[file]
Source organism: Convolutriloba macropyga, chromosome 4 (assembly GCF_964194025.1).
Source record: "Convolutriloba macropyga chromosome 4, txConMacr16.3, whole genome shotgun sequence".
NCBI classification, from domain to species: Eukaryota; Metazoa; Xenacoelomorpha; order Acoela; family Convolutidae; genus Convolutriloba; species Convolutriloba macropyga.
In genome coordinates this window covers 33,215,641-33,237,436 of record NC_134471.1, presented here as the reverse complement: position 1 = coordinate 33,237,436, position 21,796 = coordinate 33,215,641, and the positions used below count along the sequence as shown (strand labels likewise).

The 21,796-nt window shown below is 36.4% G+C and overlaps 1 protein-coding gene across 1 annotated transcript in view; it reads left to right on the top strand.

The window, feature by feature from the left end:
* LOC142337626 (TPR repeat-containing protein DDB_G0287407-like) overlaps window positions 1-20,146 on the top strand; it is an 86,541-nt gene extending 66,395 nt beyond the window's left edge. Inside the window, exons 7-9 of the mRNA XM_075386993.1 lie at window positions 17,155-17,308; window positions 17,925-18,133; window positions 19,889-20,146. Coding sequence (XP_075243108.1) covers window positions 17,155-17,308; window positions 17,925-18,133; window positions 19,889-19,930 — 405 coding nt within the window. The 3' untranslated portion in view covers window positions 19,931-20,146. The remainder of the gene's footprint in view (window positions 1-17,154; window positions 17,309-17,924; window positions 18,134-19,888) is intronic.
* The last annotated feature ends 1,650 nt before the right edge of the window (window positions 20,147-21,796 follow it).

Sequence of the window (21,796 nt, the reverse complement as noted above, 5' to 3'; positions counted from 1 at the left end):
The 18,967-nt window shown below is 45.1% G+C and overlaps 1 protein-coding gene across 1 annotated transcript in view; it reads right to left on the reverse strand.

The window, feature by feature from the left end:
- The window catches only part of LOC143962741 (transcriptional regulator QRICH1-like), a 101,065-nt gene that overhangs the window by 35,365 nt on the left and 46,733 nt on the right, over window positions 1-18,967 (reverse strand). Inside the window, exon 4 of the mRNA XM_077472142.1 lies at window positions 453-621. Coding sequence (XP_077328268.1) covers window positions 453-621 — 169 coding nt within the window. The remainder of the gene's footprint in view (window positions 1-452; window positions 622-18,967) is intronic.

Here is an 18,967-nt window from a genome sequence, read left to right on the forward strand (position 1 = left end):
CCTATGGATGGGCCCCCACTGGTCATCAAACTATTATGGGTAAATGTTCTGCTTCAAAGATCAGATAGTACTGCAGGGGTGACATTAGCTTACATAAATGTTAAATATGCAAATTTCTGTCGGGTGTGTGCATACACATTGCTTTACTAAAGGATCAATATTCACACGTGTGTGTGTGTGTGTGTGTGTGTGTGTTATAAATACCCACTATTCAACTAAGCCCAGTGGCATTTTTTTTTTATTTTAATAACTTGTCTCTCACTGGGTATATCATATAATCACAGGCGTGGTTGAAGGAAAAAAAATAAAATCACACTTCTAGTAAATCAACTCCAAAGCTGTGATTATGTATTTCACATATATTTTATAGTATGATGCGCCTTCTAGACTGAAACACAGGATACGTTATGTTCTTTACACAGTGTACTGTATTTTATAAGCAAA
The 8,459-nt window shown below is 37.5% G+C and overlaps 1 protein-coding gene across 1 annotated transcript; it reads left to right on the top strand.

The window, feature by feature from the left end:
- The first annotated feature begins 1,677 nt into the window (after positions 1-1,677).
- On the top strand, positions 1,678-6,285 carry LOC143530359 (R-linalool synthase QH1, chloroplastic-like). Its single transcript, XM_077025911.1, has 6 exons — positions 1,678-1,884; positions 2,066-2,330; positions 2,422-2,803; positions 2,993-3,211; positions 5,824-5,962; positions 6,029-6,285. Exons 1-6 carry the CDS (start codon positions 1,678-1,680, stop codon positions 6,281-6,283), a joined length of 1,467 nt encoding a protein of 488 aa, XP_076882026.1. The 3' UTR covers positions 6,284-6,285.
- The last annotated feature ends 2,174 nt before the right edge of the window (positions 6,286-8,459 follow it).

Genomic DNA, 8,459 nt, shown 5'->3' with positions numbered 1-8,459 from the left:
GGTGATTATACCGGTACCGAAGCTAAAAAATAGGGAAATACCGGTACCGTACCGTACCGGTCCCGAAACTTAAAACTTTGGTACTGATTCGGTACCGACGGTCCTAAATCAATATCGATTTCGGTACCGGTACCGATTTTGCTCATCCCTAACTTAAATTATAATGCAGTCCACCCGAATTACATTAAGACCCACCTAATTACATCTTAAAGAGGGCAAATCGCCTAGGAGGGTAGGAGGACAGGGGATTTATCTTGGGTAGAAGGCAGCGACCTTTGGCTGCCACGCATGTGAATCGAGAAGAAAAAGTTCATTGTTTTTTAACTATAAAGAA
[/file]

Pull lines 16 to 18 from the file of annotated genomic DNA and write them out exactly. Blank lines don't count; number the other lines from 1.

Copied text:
The window, feature by feature from the left end:
- The first annotated feature begins 1,677 nt into the window (after positions 1-1,677).
- On the top strand, positions 1,678-6,285 carry LOC143530359 (R-linalool synthase QH1, chloroplastic-like). Its single transcript, XM_077025911.1, has 6 exons — positions 1,678-1,884; positions 2,066-2,330; positions 2,422-2,803; positions 2,993-3,211; positions 5,824-5,962; positions 6,029-6,285. Exons 1-6 carry the CDS (start codon positions 1,678-1,680, stop codon positions 6,281-6,283), a joined length of 1,467 nt encoding a protein of 488 aa, XP_076882026.1. The 3' UTR covers positions 6,284-6,285.